He got an offer and they didn't.

That's why you're there. Friends, fun, and all that good stuff are secondary: the bottom line is that it's always easier to be a hardass upfront and ease off when people tell you to, as opposed to setting the initial perception of yourself as a slacker. As far as fitting in goes, you'll likely never see most of those people again, so who the fuck cares about what they think? Do what you need to get that offer. Short of murder, I'd say everything is fair game considering the [typically rich, overentitled] pricks you're competing against will use everything they've got.

And as far as murder goes, be sure that when you're trying to turn yourself in that you find someone who believes you.

Get busy living
May 18, 2011 - 5:35pm
UFOinsider:
HireUp212:
Look, if I'm a summer analyst, my goal is one thing and one thing only - to bite, scratch and steal my way into a FT offer. And from that perspective, wearing a wso/">suit on the weekends - which are really just additional week"days" for you, right? so this whole convo is irrelevant to begin with - is a no-brainer. When I'm meeting with clients on the weekends - unlikely for a summer analyst, but regardless - or when I'm passing my MDs in the offices on a weekend - I want them to know that I mean business. So if you want to go ahead and wear a t-wso/">shirt because you're trying to impress the first-years that work there, go right ahead. But just remember what you're there for.

Someone I know got the offer because they showed up on the radar when a VP asked a group of analysts, "Who has a wso/">suit with them? I want another person at this meeting". I don't know if it was the weekend or not, but more to the point, he impressed the VP and got staffed on that deal while others were doing pointless busywork. He stuck out like a sore thumb for most of that summer but it came down to:

He got an offer and they didn't.

That's why you're there. Friends, fun, and all that good stuff are secondary: the bottom line is that it's always easier to be a hardass upfront and ease off when people tell you to, as opposed to setting the initial perception of yourself as a slacker. As far as fitting in goes, you'll likely never see most of those people again, so who the fuck cares about what they think? Do what you need to get that offer. Short of murder, I'd say everything is fair game considering the [typically rich, overentitled] pricks you're competing against will use everything they've got.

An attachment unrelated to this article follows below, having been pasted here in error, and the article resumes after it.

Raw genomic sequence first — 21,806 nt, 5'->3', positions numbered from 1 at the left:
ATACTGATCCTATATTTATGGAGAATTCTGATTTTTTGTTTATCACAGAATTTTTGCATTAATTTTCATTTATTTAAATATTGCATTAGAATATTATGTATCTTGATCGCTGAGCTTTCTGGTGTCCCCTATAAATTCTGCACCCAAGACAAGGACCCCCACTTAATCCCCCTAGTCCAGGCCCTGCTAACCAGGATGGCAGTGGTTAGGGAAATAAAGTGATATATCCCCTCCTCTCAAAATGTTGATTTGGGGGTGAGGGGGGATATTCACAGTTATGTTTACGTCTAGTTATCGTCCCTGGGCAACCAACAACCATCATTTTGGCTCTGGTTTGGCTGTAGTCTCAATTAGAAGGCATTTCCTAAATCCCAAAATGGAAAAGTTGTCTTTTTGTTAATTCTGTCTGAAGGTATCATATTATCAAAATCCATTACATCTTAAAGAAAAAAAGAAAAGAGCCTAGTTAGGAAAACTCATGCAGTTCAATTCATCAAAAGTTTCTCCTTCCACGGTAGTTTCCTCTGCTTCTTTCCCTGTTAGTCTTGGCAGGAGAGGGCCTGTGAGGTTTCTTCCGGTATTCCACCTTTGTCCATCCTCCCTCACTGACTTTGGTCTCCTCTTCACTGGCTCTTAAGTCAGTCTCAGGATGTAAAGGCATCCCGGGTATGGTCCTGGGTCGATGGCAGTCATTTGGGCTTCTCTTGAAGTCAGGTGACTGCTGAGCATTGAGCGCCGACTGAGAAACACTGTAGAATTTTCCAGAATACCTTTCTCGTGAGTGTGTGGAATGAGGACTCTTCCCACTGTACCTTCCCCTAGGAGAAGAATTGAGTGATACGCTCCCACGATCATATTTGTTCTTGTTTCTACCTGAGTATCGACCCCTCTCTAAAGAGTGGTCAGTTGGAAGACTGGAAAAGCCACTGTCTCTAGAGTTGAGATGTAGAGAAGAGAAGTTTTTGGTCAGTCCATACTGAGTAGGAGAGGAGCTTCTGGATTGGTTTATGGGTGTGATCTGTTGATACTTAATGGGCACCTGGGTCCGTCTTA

And as far as murder goes, be sure that when you're trying to turn yourself in that you find someone who believes you.

Well, if all you care about is getting an offer, then sure. If you realize that getting a job as an IBD analyst is actually pretty easy to do, then you might have the brains to realize that us "rich, overentitled pricks" are not necessarily your competition; we're potentially your friends. I suppose I could have sabotaged peoples' notes in uni, refused to help other interns when I was one, and be a dick as an analyst, but then that's all I'd ever be: an analyst processing mark-ups. If you realize that sitting in front of a client, or doing anything that actually adds value, requires much more than the ability to don a wso/">suit, and certainly turns much more on interpersonal skills than ruthlessness, you might actually have a shot at being something more than a bitter washout who wonders why your wearing a wso/">suit on the weekend didn't get you promoted. Even Rajarantam, who I'm sure you would point to as an example of do-anything-ness, had the brains to recognize that Wall St still turns on relationships.